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10 Tips to Help You Prepare for Your Dog to Meet Your New Baby

My first baby was a 6½ pound, adorable, brown-eyed, soft ….. puppy!!! Our German Shorthair Pointer, Dakota, was our baby for several years before bringing home our firstborn from the hospital. She was protective, well-trained, and accustomed to frequent walks and our undivided attention. I was nervous about our dog adapting to a noisy, sometimes smelly, helpless newborn. Here are a few tips that can help you prepare for your dog to meet your baby. 

  1. Plan ahead. Take your dog in for a check-up if it has been a while. You won’t have extra hands or time once your newborn arrives. Make sure your dog is fully vaccinated.

Dr. Laraway and Willow

  1. Establish who is the real alpha male in your home. Reinforce consistent ground rules – like places off-limits or unacceptable behaviors like jumping. Consider an obedience training course with your pet before your baby arrives.
  1. Prepare for your newborn. As you set up your crib or nursery, do so in stages so your dog can adjust to the new environment. Pets rely on consistency, so make gradual additions, then play with your pet in those areas to help create positive feedback for your dog. Baby gates or closing doors are also effective in training your pet in what areas are off-limits. If your dog puts its paws on the crib or tries to jump in, this behavior needs to be stopped immediately. Keep the door to your baby’s room shut consistently if this is necessary. As you introduce smaller baby items to your dog, supervise it as it sniffs them on the floor. Do not let your dog put them in his mouth.
  1. Dogs have an incredible sense of smell. Some people even believe dogs can “smell” cancer. Help your dog become accustomed to baby smells by providing a treat while your dog explores new baby smells – like baby lotion, powder, or detergent. Introduce your newborn to your dog by allowing your dog to smell your baby first. Let your dog smell the blanket your baby has been wrapped up in before they meet.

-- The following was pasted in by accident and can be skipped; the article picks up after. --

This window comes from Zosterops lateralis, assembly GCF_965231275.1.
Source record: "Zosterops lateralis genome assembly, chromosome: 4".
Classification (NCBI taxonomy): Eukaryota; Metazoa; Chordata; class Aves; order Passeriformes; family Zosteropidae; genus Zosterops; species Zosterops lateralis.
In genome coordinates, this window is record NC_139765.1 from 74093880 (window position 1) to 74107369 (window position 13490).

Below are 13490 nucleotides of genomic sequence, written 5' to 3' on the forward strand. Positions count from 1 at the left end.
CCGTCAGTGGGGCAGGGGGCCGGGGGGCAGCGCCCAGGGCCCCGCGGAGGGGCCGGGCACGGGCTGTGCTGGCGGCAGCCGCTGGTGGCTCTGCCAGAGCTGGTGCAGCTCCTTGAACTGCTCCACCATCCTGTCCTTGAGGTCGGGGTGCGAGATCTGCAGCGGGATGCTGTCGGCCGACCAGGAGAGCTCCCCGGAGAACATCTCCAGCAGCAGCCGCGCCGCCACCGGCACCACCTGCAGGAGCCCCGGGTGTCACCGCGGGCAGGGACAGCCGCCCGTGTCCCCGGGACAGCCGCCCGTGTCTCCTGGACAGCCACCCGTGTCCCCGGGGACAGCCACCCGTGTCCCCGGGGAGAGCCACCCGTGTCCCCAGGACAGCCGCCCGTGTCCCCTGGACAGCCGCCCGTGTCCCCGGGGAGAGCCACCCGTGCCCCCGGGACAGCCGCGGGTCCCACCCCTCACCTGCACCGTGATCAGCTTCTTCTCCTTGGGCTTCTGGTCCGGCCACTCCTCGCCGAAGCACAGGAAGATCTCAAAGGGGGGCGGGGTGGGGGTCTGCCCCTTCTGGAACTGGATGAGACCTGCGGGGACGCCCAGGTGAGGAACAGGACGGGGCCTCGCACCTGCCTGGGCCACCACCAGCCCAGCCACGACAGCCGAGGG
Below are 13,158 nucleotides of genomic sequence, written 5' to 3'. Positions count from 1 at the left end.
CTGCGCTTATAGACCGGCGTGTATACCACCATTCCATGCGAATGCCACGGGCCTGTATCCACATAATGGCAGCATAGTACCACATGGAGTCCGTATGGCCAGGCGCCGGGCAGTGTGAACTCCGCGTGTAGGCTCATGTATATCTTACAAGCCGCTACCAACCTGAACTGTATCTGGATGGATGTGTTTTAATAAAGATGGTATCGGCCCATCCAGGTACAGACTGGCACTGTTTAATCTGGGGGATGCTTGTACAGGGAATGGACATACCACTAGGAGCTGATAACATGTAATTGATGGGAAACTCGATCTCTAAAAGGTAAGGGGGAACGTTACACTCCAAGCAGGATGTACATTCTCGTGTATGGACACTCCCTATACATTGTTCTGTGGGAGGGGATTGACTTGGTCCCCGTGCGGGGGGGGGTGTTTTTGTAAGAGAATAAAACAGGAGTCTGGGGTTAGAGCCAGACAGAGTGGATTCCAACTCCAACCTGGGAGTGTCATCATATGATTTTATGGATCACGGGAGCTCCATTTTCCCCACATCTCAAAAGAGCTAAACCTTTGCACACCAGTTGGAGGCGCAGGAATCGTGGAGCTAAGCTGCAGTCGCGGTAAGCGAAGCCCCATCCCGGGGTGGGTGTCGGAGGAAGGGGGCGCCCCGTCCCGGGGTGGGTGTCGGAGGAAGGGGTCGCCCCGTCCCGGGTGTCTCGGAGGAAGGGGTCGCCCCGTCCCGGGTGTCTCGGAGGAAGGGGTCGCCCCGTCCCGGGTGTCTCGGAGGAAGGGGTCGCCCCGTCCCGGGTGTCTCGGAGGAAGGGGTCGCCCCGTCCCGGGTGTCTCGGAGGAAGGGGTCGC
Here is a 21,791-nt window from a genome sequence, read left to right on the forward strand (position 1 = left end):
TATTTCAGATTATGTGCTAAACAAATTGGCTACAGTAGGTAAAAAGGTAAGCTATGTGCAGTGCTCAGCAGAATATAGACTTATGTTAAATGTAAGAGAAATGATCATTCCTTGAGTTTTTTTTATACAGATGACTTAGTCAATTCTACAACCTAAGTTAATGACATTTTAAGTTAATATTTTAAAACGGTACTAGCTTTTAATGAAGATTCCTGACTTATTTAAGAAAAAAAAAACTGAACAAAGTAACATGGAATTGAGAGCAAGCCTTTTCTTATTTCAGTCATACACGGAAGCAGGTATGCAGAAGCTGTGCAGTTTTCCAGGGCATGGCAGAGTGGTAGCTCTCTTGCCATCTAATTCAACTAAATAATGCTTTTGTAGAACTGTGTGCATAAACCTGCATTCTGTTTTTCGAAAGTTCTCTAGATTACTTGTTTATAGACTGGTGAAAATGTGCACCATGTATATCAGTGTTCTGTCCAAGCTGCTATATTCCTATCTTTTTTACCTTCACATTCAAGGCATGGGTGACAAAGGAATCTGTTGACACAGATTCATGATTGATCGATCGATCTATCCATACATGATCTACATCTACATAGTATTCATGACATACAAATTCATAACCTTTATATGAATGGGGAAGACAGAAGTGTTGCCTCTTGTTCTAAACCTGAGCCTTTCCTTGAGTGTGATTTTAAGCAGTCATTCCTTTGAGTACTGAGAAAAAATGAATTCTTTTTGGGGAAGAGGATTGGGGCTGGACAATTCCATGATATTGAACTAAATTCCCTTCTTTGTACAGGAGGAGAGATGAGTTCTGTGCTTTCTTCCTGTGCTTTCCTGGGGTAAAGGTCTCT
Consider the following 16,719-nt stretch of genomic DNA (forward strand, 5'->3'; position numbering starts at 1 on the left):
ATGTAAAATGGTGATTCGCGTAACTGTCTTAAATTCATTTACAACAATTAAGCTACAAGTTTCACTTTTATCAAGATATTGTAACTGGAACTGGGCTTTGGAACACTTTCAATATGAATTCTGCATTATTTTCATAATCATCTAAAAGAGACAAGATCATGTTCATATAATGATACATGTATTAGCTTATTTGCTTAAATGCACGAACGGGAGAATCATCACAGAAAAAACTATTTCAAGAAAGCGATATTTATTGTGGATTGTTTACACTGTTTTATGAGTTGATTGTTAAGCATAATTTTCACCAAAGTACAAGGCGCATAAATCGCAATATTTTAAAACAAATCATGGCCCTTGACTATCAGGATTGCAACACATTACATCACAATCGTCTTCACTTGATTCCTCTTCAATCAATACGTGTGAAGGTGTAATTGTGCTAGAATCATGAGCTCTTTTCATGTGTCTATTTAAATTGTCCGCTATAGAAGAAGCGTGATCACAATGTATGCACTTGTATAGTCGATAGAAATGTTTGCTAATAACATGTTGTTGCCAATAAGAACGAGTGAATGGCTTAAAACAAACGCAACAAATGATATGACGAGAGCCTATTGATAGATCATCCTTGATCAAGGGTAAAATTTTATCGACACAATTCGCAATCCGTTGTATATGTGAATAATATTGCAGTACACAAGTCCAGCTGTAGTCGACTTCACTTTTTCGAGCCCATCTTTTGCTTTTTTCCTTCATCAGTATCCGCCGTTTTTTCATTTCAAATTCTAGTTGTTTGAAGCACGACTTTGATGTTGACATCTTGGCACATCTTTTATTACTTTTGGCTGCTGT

1. Dogs are typically very loyal and protective friends. Allow your dog to meet your newborn on neutral territory like the sidewalk, for example. When you enter your home with your newborn, it is essential to be calm and relaxed. Leash your dog and have a helper hold the leash and provide positive reinforcement with treats.
  1. Try to keep regular dog routines – such as walking or feeding – intact where possible. Set aside some particular time to spend each day with your dog. Choose an activity that your 4-legged companion enjoys while someone else watches your baby. Some research suggests that dogs feel jealousy, so being mindful of this can help ease the addition of a new baby to your home.
  1. We all know that dogs have exceptional hearing. They can detect higher frequencies and hear sounds four times further away than humans can. New baby noises and shrill cries could put your dog on edge at first. You can prepare your sensitive pet by softly playing videos of baby sounds (on YouTube) and gradually increasing the volume to help your dog accommodate new noises. Some dogs are calmed by classical music. Consider some gentle background noise as your household transitions to newborn sounds.
  1. Dogs are awesome stress-relievers. They can read emotions. After you tend to your newborn, spend a few minutes with your dog when you need a break from nurturing.  
  1. Always supervise your baby with your dog, no matter how gentle your animal seems. Supervision is even more critical as your child grows since infants may frequently hit, grab, or chase animals. You can practice familiarizing your dog with your baby by carrying around a doll for a few months before you deliver your baby.
  1. Never force your dog to interact with your baby, and remember some dogs become defensive if they feel threatened while eating or playing with their doggie toys. If your dog exhibits aggressive behavior toward your child, you should seek help from an animal behavior expert.   


Haley Pledger, PA
Women’s Care
Matthew Walton, DO
Austin Bills, DO
Family Medicine
Aaron Fausett, PA
Family Medicine
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